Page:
A startup plans to launch a space-based greenhouse to speed up the mutation of seeds in hopes of developing more resilient varieties
Spotted: One way of improving crops is to induce mutations in them, in the hopes of developing varieties that are more resilient to disease and climate change. One technique for this is to send seeds to space, where the high levels of cosmic radiation induce more rapid changes. China has been using this technique for around 30 years, leading to the development of more than 200 new crop varieties. Now, a startup in the United Arab Emirates (UAE) is also creating a solar greenhouse expressly for this purpose.
StarLab Oasis was spun out of Texas-based Nanoracks, the world’s leading provider of commercial access to space. The startup plans to begin by sending seeds to the International Space Station, where they will be cultivated by astronauts. However, the long-term aim is to send seeds to a commercial space greenhouse, called Starlab, which is planned to be operational in 2027.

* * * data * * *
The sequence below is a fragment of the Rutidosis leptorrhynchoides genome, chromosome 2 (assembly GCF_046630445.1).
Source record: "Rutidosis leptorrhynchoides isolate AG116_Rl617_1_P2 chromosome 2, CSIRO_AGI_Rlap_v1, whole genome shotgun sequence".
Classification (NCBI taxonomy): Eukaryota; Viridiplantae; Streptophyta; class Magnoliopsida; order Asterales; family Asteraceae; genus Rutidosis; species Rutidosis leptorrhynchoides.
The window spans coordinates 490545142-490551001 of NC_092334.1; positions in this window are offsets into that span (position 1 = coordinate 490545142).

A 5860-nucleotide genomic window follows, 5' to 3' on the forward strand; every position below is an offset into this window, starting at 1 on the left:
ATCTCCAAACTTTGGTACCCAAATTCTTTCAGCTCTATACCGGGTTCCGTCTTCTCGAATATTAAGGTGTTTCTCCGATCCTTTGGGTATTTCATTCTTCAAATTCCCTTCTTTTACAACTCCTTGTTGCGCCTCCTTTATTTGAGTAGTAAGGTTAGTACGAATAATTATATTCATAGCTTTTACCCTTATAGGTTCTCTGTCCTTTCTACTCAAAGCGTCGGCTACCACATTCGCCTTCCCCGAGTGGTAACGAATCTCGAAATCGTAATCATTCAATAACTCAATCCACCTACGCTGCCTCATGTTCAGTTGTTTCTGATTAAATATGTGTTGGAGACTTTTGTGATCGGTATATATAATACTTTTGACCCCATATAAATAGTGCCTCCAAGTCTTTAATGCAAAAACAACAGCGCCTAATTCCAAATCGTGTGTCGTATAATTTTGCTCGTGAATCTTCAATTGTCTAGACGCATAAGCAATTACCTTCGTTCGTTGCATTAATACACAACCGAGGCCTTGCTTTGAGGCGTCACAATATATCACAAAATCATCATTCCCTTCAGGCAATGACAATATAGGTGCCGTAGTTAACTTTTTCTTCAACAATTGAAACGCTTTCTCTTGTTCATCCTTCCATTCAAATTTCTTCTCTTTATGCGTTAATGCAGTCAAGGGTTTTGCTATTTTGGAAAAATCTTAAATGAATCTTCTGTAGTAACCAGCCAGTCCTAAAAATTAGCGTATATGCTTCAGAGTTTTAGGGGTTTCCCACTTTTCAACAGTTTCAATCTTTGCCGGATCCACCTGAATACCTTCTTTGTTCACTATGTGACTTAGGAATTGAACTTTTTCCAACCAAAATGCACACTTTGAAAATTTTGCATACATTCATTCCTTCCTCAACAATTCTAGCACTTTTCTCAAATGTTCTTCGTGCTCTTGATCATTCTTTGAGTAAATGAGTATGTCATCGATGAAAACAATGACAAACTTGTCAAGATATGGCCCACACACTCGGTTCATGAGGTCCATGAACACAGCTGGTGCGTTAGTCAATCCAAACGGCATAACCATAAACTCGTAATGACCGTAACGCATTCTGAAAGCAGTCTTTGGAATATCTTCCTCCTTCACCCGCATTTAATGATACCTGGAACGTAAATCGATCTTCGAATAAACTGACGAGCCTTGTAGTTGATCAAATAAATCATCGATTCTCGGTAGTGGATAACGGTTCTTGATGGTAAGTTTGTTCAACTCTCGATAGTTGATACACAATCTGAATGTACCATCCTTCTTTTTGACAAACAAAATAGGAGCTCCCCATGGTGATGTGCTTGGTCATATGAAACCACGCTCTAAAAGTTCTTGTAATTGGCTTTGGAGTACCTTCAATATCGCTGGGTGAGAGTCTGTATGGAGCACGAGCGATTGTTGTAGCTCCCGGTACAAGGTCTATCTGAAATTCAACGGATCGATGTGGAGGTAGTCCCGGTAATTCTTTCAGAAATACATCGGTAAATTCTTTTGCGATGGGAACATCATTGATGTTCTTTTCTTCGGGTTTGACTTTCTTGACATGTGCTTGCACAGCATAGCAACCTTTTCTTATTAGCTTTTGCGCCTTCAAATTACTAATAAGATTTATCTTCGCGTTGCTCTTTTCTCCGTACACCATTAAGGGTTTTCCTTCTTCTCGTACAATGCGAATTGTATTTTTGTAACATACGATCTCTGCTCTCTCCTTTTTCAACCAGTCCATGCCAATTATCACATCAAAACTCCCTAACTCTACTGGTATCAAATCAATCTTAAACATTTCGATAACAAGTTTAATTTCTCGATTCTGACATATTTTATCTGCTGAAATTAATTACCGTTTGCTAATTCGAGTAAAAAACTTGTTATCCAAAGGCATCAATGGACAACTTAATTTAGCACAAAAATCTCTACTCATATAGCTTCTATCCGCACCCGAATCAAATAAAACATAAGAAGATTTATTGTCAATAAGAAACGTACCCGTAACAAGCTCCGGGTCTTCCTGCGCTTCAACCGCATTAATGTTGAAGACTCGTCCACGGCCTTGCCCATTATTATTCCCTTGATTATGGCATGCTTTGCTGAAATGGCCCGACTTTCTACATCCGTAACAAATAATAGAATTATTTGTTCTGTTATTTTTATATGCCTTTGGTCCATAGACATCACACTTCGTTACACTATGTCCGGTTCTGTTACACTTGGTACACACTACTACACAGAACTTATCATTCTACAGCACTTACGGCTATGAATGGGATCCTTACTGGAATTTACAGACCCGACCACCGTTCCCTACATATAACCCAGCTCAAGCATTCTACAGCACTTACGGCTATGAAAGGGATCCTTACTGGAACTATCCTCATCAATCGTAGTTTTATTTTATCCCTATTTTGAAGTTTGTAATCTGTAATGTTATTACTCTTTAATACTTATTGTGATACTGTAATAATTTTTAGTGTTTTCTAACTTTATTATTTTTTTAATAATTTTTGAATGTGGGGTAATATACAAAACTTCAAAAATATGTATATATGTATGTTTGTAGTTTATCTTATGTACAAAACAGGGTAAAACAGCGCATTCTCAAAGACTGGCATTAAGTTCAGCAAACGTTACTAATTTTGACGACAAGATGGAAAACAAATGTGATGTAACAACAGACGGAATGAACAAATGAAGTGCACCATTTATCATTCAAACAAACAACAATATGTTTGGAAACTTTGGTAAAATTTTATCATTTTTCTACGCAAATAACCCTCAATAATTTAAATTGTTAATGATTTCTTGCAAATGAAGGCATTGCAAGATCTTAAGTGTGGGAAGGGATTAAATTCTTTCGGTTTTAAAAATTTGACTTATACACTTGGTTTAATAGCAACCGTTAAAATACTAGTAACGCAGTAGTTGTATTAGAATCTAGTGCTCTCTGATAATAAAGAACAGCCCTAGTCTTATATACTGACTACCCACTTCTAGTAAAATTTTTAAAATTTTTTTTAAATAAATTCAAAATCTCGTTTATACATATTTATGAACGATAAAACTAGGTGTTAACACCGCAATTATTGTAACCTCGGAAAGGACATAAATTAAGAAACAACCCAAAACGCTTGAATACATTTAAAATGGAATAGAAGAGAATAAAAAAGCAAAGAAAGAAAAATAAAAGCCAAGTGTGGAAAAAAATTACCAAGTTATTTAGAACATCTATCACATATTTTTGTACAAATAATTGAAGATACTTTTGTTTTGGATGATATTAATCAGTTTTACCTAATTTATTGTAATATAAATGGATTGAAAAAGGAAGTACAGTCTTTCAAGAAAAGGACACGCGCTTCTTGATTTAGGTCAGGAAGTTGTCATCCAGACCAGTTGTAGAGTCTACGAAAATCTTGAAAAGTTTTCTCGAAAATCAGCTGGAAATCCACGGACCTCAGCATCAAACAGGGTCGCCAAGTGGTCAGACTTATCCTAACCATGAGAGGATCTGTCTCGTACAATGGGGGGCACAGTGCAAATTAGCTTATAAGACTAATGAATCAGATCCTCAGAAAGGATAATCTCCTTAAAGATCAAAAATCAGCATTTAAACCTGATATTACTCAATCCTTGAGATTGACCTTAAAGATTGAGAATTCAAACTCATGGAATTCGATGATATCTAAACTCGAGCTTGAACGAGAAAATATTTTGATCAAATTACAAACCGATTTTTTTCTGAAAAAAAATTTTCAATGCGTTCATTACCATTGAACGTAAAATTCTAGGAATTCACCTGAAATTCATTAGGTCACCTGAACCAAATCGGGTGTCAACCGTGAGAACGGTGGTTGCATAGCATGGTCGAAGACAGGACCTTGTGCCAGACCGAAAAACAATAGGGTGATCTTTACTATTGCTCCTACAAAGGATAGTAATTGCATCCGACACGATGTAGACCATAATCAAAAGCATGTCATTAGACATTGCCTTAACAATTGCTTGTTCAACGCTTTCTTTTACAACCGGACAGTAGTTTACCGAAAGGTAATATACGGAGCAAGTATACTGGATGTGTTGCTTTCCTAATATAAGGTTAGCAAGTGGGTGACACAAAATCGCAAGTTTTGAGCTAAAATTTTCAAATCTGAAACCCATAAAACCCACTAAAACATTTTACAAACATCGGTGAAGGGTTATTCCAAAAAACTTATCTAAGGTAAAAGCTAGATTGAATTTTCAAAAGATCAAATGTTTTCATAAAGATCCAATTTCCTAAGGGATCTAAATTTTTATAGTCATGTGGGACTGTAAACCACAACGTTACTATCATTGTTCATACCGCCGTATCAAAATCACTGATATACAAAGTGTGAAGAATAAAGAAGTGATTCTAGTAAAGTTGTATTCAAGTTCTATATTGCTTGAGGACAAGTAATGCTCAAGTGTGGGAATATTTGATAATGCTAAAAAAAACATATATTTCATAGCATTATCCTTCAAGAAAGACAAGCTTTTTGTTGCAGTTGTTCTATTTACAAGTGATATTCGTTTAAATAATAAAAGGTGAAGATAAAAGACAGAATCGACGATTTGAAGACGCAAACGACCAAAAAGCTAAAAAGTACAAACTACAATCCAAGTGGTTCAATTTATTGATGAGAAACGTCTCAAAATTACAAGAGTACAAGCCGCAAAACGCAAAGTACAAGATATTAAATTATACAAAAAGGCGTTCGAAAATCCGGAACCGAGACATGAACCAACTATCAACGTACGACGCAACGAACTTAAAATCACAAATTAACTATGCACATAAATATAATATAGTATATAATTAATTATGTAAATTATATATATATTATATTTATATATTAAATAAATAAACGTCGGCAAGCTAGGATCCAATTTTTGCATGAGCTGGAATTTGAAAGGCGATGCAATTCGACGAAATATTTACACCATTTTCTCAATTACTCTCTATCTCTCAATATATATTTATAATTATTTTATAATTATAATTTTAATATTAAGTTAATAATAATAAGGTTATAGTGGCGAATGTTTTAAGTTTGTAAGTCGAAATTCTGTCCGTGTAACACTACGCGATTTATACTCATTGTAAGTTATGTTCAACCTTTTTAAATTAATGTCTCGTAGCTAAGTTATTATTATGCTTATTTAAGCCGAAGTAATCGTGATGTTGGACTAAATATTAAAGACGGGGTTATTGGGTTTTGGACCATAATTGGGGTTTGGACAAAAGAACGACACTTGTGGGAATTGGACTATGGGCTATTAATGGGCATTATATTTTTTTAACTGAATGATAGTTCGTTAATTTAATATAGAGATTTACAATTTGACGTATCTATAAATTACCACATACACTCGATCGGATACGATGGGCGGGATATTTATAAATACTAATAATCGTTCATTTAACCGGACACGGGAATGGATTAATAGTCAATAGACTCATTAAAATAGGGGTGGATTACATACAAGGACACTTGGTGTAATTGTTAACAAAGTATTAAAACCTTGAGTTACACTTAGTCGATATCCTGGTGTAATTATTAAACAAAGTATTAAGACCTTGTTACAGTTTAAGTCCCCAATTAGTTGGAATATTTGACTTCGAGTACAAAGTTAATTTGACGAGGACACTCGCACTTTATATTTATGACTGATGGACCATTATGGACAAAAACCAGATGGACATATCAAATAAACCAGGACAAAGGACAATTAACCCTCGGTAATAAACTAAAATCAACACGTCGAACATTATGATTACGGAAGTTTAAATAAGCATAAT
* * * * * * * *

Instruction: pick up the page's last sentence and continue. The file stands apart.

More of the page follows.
The startup is backed by the Abu Dhabi Investment Office, as part of a $41 million programme to increase food production in local arid environments. The UAE currently imports around 90 per cent of its food.
According to StarLab Oasis’ co-founder Allen Herbert, a space-based plant breeding programme will help improve food security on Earth. “Space is a place where you have limited resources, limited energy, limited space. It’s the perfect place to do research and that same technology can be brought right back down to Earth,” he says.
Adapting to climate change is going to require many adjustments. In addition to developing new crop varieties in space, innovators are also looking to boost agriculture in other ways. Springwise has spotted natural substances used to make crops more resistant to drought, and the use of data to optimise water consumption.
Written By: Lisa Magloff